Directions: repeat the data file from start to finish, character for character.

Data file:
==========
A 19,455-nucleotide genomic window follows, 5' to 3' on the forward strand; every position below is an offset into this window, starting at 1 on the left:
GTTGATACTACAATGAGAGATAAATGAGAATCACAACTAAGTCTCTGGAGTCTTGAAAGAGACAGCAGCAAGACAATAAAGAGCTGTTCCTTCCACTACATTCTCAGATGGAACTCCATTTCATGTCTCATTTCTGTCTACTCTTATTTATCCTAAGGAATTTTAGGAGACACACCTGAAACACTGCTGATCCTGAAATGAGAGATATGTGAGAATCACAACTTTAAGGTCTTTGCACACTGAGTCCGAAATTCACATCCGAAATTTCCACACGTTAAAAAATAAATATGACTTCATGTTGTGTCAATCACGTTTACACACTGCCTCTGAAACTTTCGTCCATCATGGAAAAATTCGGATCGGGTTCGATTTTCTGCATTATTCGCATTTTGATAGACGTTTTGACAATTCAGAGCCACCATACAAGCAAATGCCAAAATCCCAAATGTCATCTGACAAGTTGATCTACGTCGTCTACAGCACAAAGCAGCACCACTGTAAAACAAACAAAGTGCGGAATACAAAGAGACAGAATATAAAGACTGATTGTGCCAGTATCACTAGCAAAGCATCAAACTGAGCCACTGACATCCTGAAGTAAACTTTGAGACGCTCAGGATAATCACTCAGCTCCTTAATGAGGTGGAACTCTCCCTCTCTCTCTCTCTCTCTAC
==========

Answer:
A 19,455-nucleotide genomic window follows, 5' to 3' on the forward strand; every position below is an offset into this window, starting at 1 on the left:
GTTGATACTACAATGAGAGATAAATGAGAATCACAACTAAGTCTCTGGAGTCTTGAAAGAGACAGCAGCAAGACAATAAAGAGCTGTTCCTTCCACTACATTCTCAGATGGAACTCCATTTCATGTCTCATTTCTGTCTACTCTTATTTATCCTAAGGAATTTTAGGAGACACACCTGAAACACTGCTGATCCTGAAATGAGAGATATGTGAGAATCACAACTTTAAGGTCTTTGCACACTGAGTCCGAAATTCACATCCGAAATTTCCACACGTTAAAAAATAAATATGACTTCATGTTGTGTCAATCACGTTTACACACTGCCTCTGAAACTTTCGTCCATCATGGAAAAATTCGGATCGGGTTCGATTTTCTGCATTATTCGCATTTTGATAGACGTTTTGACAATTCAGAGCCACCATACAAGCAAATGCCAAAATCCCAAATGTCATCTGACAAGTTGATCTACGTCGTCTACAGCACAAAGCAGCACCACTGTAAAACAAACAAAGTGCGGAATACAAAGAGACAGAATATAAAGACTGATTGTGCCAGTATCACTAGCAAAGCATCAAACTGAGCCACTGACATCCTGAAGTAAACTTTGAGACGCTCAGGATAATCACTCAGCTCCTTAATGAGGTGGAACTCTCCCTCTCTCTCTCTCTCTCTAC